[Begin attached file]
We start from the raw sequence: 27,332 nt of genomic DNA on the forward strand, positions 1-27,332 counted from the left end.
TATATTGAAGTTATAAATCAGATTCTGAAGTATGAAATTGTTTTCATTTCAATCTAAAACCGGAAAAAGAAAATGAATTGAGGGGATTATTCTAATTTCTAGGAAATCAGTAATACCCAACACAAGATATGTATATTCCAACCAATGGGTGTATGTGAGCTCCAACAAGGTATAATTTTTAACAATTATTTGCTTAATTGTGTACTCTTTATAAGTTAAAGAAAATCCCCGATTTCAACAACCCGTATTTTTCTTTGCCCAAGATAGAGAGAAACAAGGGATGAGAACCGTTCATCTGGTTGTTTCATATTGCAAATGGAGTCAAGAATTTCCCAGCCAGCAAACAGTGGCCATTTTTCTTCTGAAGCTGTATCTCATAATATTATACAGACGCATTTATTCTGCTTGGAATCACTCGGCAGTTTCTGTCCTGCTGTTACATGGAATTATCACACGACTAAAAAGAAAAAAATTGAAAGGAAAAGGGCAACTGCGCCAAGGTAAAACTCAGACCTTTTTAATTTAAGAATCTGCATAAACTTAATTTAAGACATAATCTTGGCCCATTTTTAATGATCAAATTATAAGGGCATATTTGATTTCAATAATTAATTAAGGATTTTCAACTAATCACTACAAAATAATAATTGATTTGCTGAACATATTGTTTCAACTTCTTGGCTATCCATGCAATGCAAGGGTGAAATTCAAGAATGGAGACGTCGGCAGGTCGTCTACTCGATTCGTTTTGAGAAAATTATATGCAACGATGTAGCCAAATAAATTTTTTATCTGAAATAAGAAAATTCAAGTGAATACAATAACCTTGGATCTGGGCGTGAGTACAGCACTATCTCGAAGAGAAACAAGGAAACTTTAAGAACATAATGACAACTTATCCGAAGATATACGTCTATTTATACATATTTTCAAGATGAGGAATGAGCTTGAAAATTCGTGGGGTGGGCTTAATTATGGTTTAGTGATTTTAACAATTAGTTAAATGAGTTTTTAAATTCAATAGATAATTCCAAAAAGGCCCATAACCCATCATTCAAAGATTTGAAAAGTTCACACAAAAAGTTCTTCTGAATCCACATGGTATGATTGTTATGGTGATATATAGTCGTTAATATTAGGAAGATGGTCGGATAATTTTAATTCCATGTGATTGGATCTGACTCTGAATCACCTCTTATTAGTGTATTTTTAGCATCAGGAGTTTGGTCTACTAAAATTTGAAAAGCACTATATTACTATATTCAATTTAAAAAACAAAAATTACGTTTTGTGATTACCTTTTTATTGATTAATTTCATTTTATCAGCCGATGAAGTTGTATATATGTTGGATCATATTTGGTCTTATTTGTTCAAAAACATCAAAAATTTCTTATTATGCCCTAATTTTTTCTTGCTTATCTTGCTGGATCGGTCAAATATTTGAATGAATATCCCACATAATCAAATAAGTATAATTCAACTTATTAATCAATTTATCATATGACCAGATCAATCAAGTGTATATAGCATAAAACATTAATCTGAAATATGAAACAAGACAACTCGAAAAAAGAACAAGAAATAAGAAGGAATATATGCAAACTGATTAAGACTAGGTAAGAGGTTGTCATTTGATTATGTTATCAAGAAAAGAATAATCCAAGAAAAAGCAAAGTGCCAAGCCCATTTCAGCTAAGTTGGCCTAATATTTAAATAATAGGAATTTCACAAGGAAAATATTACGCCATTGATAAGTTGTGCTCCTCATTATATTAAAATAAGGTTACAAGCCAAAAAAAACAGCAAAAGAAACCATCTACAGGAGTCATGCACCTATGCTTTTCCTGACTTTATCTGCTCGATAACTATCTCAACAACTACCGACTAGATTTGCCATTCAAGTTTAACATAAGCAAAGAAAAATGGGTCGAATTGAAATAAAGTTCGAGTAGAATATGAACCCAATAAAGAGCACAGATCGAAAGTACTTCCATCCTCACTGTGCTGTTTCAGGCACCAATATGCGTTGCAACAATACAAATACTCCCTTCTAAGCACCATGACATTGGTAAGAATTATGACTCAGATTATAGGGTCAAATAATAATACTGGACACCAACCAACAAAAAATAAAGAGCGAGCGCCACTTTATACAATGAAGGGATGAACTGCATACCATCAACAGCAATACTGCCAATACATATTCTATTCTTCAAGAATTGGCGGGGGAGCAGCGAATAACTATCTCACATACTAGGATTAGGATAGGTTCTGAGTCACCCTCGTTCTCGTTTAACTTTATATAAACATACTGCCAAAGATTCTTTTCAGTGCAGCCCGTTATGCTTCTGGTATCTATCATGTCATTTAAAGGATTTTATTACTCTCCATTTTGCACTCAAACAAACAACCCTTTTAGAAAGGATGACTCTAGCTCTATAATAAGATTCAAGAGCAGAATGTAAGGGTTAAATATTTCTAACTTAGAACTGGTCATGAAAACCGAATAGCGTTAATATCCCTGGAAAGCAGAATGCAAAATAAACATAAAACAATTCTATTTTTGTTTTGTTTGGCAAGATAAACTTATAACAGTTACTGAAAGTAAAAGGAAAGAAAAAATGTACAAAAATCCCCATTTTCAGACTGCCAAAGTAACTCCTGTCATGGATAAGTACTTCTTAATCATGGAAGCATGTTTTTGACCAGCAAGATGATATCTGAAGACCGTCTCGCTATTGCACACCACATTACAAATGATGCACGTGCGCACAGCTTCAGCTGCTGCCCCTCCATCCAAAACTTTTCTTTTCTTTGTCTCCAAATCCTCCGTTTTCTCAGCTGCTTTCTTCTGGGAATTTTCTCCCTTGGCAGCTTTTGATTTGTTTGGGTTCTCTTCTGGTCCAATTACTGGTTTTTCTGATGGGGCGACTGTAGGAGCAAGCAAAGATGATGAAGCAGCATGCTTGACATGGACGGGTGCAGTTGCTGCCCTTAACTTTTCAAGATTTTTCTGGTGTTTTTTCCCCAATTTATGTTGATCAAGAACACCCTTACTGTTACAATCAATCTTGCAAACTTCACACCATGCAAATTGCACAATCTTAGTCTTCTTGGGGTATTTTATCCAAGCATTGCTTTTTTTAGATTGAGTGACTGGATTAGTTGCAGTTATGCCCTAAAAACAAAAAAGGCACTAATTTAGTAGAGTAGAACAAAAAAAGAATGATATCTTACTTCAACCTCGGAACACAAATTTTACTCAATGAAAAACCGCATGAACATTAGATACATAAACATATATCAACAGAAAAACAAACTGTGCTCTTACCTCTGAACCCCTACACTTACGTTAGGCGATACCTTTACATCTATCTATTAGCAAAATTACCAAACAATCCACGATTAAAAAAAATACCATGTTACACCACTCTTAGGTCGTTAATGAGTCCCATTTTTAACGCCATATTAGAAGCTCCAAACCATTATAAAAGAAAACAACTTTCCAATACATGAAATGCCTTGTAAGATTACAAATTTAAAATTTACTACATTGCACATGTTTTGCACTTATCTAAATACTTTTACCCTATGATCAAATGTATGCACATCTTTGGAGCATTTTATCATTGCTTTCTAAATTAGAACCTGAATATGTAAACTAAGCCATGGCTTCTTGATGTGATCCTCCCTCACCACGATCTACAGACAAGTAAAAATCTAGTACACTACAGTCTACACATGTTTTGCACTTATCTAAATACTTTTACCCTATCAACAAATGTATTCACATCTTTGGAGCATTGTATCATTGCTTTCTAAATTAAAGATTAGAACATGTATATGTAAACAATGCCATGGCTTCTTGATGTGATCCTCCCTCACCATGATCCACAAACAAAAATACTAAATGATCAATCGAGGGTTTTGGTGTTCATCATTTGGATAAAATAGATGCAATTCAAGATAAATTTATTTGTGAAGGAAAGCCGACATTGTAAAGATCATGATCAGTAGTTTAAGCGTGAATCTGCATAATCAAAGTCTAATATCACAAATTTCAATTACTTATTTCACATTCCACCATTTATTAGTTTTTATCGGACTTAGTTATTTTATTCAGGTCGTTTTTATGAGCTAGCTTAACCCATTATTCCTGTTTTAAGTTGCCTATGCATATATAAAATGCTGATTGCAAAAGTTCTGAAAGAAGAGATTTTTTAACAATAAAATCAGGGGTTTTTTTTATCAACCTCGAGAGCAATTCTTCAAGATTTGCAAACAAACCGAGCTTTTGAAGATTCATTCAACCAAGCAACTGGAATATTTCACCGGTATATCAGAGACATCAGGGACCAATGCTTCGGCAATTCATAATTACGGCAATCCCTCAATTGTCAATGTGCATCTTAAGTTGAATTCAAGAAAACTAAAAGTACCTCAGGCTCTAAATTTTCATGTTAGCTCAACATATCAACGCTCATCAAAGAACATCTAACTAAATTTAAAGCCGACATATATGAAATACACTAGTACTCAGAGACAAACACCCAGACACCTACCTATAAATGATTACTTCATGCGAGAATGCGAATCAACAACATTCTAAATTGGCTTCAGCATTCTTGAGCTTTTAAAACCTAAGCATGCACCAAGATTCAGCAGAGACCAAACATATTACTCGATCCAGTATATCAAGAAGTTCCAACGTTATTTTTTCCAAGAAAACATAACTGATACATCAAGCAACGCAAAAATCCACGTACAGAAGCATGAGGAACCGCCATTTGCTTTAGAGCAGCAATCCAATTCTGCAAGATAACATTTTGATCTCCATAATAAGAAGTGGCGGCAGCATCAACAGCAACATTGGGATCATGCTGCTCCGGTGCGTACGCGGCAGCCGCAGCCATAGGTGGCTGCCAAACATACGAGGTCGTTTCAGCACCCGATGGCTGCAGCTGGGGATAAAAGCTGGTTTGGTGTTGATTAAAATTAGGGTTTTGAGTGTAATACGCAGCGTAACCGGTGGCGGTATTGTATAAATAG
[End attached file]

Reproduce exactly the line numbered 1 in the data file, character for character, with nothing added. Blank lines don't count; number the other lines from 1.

We start from the raw sequence: 27,332 nt of genomic DNA on the forward strand, positions 1-27,332 counted from the left end.